Anaheim’s debate on where to place new housing may flare up again Tuesday when City Councilmembers decide if they’ll allow 58 condominiums to be built in Anaheim Hills, replacing a small commercial center.
The property owner is appealing the Planning Commission’s October rejection after dozens of residents protested the development, including Councilman Trevor O’Neil, who represents the area.
The impending decision comes against the backdrop of the City Council’s 5-2 decision last March that allowed 39 condos to be built on land half the size in a crowded neighborhood the central portion of the city, near city hall. Councilmembers Denise Barnes and Jose Moreno dissented.
The Planning Commission unanimously denied the Anaheim Hills project in October, which has plans for 58 condos, including 12 for low-income residents. The Commission ultimately sided with dozens of residents who protested the project, including O’Neil.
“I have a number of issues with this project I want to address. It’s not the typical traffic which can be refuted or the emotional attachment to the commercial center,” O’Neil told the Commission, who represents Anaheim Hills on the Council.
O’Neil said the proposed 58 condos would need the city to rezone the land to allow for denser housing per acre on the roughly 3 acres of land.
“We’re looking at a code that requires the project size to be five acres and this is three. And the density — we’re cramming more units in there than our code allows to,” O’Neil said. “The state says if somebody offers building these affordable housing projects, we have to grant them these concessions. Meaning that we have to ignore our code and approve it and allow them to do it.”
In contrast, the Planning Commission and City Council allowed a zone change making way for denser housing on the 39 condos being built on 1.5 acres of land.
“Anaheim Hills is a master-planned community … and we have limited commercial space that shouldn’t go away,” O’Neil said. “It’s a nice project, it looks very nice, but it’s just not appropriate for the area.”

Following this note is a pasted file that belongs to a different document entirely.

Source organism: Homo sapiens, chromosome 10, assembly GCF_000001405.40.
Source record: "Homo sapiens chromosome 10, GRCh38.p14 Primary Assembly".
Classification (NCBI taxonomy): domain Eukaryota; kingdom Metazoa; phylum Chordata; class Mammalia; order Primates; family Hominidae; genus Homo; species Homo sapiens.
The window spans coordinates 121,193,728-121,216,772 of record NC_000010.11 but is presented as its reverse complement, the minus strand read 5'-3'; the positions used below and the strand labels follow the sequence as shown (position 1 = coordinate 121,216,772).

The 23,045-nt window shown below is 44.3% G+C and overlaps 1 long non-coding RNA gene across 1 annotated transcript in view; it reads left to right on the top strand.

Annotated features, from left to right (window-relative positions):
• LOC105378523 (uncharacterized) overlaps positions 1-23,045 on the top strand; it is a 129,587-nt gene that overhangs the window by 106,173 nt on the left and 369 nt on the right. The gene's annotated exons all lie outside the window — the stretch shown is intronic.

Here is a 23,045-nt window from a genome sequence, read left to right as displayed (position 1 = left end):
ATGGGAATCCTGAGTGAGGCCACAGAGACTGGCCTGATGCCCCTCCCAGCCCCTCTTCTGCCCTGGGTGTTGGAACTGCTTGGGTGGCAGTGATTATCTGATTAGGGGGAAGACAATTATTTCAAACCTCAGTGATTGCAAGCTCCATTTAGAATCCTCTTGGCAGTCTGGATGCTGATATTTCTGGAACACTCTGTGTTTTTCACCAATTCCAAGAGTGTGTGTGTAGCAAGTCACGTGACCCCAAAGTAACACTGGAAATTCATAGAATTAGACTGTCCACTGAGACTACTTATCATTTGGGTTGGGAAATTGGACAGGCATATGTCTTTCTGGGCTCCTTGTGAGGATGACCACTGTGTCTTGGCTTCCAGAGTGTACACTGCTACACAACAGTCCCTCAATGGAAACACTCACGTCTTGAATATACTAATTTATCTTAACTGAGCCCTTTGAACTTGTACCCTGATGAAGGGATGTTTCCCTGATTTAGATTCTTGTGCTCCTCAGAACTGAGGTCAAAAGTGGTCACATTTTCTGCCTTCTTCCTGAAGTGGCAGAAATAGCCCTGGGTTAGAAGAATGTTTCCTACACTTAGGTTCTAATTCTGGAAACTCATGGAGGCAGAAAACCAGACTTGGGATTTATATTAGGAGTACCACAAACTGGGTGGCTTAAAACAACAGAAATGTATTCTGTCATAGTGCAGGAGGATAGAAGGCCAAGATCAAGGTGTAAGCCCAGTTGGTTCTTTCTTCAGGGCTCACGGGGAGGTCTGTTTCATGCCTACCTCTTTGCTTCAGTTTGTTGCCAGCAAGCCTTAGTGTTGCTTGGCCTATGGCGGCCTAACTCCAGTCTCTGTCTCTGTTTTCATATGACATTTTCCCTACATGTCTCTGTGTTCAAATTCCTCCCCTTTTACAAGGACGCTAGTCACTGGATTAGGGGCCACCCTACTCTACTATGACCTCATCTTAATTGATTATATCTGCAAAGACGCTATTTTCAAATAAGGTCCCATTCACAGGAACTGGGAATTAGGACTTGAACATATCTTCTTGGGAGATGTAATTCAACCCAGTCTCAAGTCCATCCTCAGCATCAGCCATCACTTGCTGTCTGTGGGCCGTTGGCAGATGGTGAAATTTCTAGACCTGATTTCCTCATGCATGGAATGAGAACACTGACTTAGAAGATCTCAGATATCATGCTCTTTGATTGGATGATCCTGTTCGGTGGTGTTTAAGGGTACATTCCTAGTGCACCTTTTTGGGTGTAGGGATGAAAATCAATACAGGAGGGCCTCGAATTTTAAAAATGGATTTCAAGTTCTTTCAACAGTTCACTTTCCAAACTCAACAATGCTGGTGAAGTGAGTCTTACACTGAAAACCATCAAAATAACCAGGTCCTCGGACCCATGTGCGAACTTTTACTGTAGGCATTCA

O’Neil also told the Commission he would recuse himself should the Anaheim Hills project come before the Council for a vote.
The proposed development, known as The Residences at Nohl Ranch, would replace the commercial center on Serrano Avenue and Nohl Ranch Road. The commercial center has many vacant buildings and critics of the condos said the property owner has purposely underinvested in the center to line up for a housing development.
“So this property owner — it’s almost as if it was being set up in the beginning, not investing any money in this center in the 10-plus years that they’ve owned it, so that one day they come before this body and say its no longer viable, we need a plan amendment and a zone change,” O’Neil said.
Many Anaheim Hills residents told the Planning Commission the 58 condos would create too much traffic in the area, which faces morning and afternoon weekday traffic issues because of the nearby Anaheim Hills Elementary Schools. But a report commissioned by the city said traffic would decrease if the land was developed into condos from roughly 1,000 daily car trips to nearly 440.
The development plans show two driveways into the condos — one on Nohl Ranch Road and another on Serrano Avenue.
According to the staff report, over 100 people showed up to the Planning Commission meeting and 35 people spoke on the issue, with most opposing the project.
Last March, the City Council voted for 39 condos to be built in an already crowded, low-income neighborhood, despite pleas from residents to lessen the density of the development or cancel it altogether. The development is known as the Downtown 39.
None of the 39 condos are geared for low-income residents in the project that’s sandwiched between single-family homes and railroad tracks on 1.5 acres, roughly half of what the Anaheim Hills condo development could be built on. The only way to get into the condos is through a shared alleyway that existing homeowners use to access their garages and back houses.
Mayor Harry Sidhu also cut down the speaking time on the roughly 20 residents — most of whom spoke against the Downtown 39 project — at the March 5 meeting.
“Due to the number of speakers for public hearing on item number 15, with the consent of the Council, the time limit to speak for those in the noticed area, including those outside the noticed area, will be reduced to two minutes,” Sidhu proposed.
The residents who live next to the project were supposed to have 10 minutes to make their case to the Council and everybody else was supposed to have three minutes to speak.
“So I don’t think that’s actually an inordinate amount of folks that are interested in speaking on a really difficult neighborhood issue,” Moreno told Sidhu.
The speaking time was eventually set to three minutes for everyone at last March’s meeting.